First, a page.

Tubbataha Reef area 'extended' by world conservation body
MADRID - The Tubbataha Reefs Marine Park, an existing World Heritage Site in the Philippines and which includes a number of endangered species, has been significantly extended by the International Union for the Conservation of Nature (IUCN) on Friday.
A press release on the IUCN website said the Tubbataha Reefs Marine Park, which was inscribed on the World Heritage List in 1993, is now three times bigger than the original, increasing from 33,000 to 97,000 hectares to include the Tubbataha Reefs National Park.
The National Park harbors more than 350 species of coral and almost 500 species of fish.
“Tubbataha Reef Marine Park, composed of two atolls and one reef, is home to a number of threatened and endangered species, such as the iconic Napoleon wrasse,” said Josephine Langley, IUCN’s World Heritage Monitoring Officer.
“It’s in a unique position in the middle of the Sulu Sea and is the perfect site to study the response of a natural reef system to the impacts of climate change.”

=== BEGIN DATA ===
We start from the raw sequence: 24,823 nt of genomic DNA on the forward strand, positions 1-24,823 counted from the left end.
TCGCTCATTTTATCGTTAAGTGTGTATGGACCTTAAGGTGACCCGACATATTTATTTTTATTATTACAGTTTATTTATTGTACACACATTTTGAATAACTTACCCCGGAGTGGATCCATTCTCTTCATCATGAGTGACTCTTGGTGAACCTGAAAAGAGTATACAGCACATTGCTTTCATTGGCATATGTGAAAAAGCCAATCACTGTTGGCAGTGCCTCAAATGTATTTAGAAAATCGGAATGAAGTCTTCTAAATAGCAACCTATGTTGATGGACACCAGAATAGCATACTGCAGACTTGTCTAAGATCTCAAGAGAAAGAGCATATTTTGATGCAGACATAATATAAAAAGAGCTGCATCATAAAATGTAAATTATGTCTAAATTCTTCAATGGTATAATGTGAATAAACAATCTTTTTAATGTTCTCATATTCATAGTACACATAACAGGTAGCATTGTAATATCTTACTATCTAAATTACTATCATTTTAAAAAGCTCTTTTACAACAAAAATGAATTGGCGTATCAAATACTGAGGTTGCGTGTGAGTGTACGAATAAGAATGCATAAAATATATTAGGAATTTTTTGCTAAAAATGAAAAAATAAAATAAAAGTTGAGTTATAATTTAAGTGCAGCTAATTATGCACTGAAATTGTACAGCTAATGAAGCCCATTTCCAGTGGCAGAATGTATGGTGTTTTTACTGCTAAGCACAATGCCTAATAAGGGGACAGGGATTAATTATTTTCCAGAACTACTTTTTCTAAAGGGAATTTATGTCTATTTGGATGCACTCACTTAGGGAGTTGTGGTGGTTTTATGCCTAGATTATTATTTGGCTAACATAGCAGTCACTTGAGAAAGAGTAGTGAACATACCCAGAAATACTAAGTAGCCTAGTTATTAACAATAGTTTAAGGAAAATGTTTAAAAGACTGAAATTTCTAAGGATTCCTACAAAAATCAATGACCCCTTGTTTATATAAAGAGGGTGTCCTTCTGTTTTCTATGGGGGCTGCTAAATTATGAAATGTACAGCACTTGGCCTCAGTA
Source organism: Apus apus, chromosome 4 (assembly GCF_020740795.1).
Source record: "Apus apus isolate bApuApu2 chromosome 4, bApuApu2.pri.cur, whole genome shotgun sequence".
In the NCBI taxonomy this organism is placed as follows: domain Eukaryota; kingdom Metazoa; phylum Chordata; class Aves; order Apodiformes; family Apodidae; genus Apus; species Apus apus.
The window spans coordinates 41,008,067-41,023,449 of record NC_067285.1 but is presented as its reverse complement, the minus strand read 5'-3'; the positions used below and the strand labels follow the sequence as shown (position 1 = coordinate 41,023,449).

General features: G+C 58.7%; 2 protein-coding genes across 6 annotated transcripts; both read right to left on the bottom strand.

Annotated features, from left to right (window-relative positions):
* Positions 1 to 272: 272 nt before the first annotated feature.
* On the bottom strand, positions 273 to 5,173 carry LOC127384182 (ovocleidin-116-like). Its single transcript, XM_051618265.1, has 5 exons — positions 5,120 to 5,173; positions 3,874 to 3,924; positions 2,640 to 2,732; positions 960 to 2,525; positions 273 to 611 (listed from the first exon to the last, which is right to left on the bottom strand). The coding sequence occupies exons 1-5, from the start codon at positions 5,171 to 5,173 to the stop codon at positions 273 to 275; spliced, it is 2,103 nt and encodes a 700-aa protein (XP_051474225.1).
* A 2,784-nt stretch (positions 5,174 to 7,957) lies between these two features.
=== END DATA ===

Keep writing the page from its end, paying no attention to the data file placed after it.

The IUCN also announced that the tidal flats and wetlands of the Wadden Sea, off the coast of Germany and the Netherlands, and Italy's Dolomite mountains have been added to UNESCO's World Heritage List. The announcements were made on the fifth day of a meeting of UNESCO's World Heritage Committee in Seville, in southern Spain.
"The Wadden Sea is the largest unbroken system of inter-tidal sand and mud flats in the world," it said.
"It is one of the most important areas for migratory birds, with up to 6.1 million birds present at any one time more than 400,000 breeding pairs and an average of 10-12 million birds which pass through every year."
It said the Dolomites in Italy were chosen "due to their outstanding natural beauty and the geological significance of their limestone formations.
"Some of the rock cliffs rise more than 1,500 metres (1,640 yards) and are among the highest vertical limestone walls in the world.
"The fossil record of the Dolomites provides an insight into the recovery of marine life after near extinction more than 200 million years ago."